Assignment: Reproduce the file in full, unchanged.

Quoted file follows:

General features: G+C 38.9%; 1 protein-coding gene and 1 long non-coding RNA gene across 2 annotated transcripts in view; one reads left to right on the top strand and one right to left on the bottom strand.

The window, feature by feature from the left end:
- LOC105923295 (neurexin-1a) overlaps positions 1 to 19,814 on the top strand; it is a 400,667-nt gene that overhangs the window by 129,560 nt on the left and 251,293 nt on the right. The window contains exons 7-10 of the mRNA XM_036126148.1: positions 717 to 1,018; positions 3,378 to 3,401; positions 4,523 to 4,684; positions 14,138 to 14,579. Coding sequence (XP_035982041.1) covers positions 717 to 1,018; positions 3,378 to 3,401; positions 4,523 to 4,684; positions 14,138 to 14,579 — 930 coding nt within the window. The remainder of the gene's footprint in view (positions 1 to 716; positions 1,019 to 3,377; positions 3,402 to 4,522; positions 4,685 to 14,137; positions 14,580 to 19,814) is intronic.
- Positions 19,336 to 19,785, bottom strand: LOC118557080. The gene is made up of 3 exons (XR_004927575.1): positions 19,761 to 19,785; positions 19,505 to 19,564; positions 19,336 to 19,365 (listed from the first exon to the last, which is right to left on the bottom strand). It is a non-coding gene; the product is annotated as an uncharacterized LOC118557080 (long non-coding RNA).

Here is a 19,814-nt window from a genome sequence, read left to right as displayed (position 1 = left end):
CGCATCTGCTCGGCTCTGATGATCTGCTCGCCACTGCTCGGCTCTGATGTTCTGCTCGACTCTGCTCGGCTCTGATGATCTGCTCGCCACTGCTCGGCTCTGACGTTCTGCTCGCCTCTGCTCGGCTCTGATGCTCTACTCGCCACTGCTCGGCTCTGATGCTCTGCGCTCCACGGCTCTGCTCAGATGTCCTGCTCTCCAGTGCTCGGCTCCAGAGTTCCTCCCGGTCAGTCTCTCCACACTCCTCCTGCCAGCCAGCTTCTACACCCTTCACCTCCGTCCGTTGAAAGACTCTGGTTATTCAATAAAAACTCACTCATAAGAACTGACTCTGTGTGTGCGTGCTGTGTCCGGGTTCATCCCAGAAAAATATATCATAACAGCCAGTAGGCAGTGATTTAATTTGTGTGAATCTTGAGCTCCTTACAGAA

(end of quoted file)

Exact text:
General features: G+C 38.9%; 1 protein-coding gene and 1 long non-coding RNA gene across 2 annotated transcripts in view; one reads left to right on the top strand and one right to left on the bottom strand.

The window, feature by feature from the left end:
- LOC105923295 (neurexin-1a) overlaps positions 1 to 19,814 on the top strand; it is a 400,667-nt gene that overhangs the window by 129,560 nt on the left and 251,293 nt on the right. The window contains exons 7-10 of the mRNA XM_036126148.1: positions 717 to 1,018; positions 3,378 to 3,401; positions 4,523 to 4,684; positions 14,138 to 14,579. Coding sequence (XP_035982041.1) covers positions 717 to 1,018; positions 3,378 to 3,401; positions 4,523 to 4,684; positions 14,138 to 14,579 — 930 coding nt within the window. The remainder of the gene's footprint in view (positions 1 to 716; positions 1,019 to 3,377; positions 3,402 to 4,522; positions 4,685 to 14,137; positions 14,580 to 19,814) is intronic.
- Positions 19,336 to 19,785, bottom strand: LOC118557080. The gene is made up of 3 exons (XR_004927575.1): positions 19,761 to 19,785; positions 19,505 to 19,564; positions 19,336 to 19,365 (listed from the first exon to the last, which is right to left on the bottom strand). It is a non-coding gene; the product is annotated as an uncharacterized LOC118557080 (long non-coding RNA).

Here is a 19,814-nt window from a genome sequence, read left to right as displayed (position 1 = left end):
CGCATCTGCTCGGCTCTGATGATCTGCTCGCCACTGCTCGGCTCTGATGTTCTGCTCGACTCTGCTCGGCTCTGATGATCTGCTCGCCACTGCTCGGCTCTGACGTTCTGCTCGCCTCTGCTCGGCTCTGATGCTCTACTCGCCACTGCTCGGCTCTGATGCTCTGCGCTCCACGGCTCTGCTCAGATGTCCTGCTCTCCAGTGCTCGGCTCCAGAGTTCCTCCCGGTCAGTCTCTCCACACTCCTCCTGCCAGCCAGCTTCTACACCCTTCACCTCCGTCCGTTGAAAGACTCTGGTTATTCAATAAAAACTCACTCATAAGAACTGACTCTGTGTGTGCGTGCTGTGTCCGGGTTCATCCCAGAAAAATATATCATAACAGCCAGTAGGCAGTGATTTAATTTGTGTGAATCTTGAGCTCCTTACAGAA